Feb 8, 2018 – The Brad Eleuthera Tour

Our friend Brad picked us up at the dock in Hatchet Harbour and took us on a grand tour of Eleuthera. We went north through Gregory Town to the Glass Window Bridge. This was a natural bridge to the northern part of Eleuthera but a huge storm took it out in the 90s. The storms exert an enormous pressure and have shifted the man-built bridge more than a foot from its original construction points. When the tide comes in the flow of water pours through the square “window” under the bridge. In big storms it washes in big waves right over the road and the bridge.

We walked the beach off of Preachers Cave where in 1648 two

Preachers Cave beach

ships were wrecked on a reef now known as the Devil’s Backbone. It was a religious group  from Bermuda seeking religious freedom. All but one survived along with some of the ships’ stores and cargo. Just off the beach the group discovered  a huge cave where they

Preachers Cave

established a settlement where they lived for some years. After languishing for some time the more industrious of this group set off to establish a more permanent settlement that is today Spanish Wells.

We next saw the two ferry points, one for Dunmore Town on Harbour Island which is right next to a small airport with many high end private jets — Dunmore Town is a very high end place these days. At the other ferry dock to Spanish Wells we saw the Amish family that runs a single car ferry to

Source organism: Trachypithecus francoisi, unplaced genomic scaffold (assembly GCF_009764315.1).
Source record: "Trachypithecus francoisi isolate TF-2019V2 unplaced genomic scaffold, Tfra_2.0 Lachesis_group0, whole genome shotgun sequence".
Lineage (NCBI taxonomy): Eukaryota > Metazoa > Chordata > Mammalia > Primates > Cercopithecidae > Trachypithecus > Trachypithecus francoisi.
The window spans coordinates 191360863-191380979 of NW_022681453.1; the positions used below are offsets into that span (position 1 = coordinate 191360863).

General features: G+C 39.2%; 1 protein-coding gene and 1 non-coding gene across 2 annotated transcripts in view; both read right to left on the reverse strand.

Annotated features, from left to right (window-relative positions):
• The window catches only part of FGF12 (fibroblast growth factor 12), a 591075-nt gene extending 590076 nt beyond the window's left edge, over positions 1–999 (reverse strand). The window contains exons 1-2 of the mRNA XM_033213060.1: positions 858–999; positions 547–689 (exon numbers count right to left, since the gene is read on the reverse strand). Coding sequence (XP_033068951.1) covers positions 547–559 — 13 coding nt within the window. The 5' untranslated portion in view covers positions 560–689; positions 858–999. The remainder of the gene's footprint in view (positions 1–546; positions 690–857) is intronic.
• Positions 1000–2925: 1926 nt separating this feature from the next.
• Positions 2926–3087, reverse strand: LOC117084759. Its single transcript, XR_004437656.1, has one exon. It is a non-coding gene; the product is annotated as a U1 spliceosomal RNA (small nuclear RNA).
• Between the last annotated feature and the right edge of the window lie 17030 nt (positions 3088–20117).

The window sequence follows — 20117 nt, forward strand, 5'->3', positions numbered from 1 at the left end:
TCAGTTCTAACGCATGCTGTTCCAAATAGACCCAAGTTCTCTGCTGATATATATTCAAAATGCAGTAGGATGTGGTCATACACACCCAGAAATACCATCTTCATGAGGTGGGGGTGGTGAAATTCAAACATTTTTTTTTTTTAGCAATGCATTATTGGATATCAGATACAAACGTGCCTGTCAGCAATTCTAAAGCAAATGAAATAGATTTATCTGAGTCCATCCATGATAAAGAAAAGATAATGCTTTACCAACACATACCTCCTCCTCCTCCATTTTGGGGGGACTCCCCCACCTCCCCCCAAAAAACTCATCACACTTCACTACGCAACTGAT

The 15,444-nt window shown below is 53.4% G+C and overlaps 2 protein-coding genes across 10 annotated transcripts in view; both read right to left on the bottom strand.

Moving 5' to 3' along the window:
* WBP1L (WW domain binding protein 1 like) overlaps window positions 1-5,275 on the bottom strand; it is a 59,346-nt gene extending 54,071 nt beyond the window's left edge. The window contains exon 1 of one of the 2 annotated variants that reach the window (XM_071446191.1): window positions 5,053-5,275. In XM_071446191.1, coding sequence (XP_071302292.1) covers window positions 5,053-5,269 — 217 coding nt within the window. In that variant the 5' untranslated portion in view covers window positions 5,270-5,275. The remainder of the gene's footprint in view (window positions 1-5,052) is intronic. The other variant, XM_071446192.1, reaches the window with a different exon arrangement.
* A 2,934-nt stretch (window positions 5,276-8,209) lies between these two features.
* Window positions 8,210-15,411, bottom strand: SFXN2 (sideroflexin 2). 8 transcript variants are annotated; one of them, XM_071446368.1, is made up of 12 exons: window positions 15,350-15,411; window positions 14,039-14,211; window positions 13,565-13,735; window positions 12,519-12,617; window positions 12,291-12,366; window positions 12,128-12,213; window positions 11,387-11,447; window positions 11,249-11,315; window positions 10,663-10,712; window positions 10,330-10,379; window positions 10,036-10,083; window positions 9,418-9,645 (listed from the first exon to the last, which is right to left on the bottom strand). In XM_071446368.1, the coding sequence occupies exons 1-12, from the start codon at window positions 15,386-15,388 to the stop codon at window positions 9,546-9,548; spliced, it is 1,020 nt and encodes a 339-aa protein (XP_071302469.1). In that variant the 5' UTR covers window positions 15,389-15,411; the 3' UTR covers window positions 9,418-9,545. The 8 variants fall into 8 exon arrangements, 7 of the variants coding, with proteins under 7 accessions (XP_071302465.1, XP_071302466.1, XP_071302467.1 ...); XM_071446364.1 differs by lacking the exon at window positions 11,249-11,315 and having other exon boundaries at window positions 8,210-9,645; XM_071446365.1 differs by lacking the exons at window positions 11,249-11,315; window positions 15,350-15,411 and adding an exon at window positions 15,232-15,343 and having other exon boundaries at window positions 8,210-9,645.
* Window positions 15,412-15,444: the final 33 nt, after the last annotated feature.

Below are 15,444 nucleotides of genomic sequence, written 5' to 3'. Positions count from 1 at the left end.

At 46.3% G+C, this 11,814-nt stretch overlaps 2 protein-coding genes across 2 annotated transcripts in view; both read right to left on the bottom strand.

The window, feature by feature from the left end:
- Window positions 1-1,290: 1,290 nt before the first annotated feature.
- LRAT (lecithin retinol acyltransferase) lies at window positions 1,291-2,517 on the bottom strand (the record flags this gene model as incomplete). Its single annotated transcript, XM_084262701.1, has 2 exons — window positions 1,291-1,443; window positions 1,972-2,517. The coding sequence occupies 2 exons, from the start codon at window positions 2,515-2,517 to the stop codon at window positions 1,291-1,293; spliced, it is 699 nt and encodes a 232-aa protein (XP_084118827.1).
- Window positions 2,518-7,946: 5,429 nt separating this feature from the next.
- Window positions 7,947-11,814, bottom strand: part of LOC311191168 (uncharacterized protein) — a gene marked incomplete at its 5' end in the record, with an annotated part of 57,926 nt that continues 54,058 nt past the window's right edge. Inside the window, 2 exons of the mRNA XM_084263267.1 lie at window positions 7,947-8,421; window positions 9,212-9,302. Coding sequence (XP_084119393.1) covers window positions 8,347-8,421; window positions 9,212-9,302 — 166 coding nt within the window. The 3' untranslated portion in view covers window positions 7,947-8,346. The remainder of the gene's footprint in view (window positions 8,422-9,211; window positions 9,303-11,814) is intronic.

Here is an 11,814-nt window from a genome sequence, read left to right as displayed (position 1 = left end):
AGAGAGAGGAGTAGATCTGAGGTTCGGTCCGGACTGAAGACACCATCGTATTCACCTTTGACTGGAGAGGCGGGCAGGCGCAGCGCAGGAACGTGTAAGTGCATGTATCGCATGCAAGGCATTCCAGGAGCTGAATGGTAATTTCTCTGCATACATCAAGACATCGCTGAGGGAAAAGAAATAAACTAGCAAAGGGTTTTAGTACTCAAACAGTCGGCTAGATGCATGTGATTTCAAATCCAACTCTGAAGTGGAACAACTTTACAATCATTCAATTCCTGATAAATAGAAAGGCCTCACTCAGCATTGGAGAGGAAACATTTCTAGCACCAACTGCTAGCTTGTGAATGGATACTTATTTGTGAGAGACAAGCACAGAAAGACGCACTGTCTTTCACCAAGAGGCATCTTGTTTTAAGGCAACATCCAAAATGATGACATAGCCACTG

The Amish Family

Spanish Wells. The young mother has been kept busy producing and maintains quite a brood. Most do not take their cars over and some enterprising soul has built a parking lot and garages for those who leave their vehicles on the “main land”.

 

In Govenors Harbour, we had a lunch we ordered from  Pammy’s and ate in the

Pammy’s

church yard of St Patrick’s Anglican Church looking out over the anchorage of Laughing Bird Cay.

 

 

 

 

After lunch we went to the abandoned US Naval Station built in 1950 to track

US Base Parking lot

Soviet submarines and other communications work. It was abandoned in 1980 with most of the equipment left to rust when the US could not renegotiate a favourable contract with the Bahamian gov’t. There is a beautiful beach there that is mostly known only to locals. One result of the base was a major 2 mile long runway that is still in use today. Tarja will fly in here tomorrow from Toronto/Nassau.

One often sees abandoned houses which are spirit houses. When the owner dies that house is left for the spirit and the others build a new home.

Dinner was at the Rainbow Restaurant dry near Brad’s house. It was pizza night baked on an outdoor oven. The restaurant is owned by a couple and their son from Ottawa.

 

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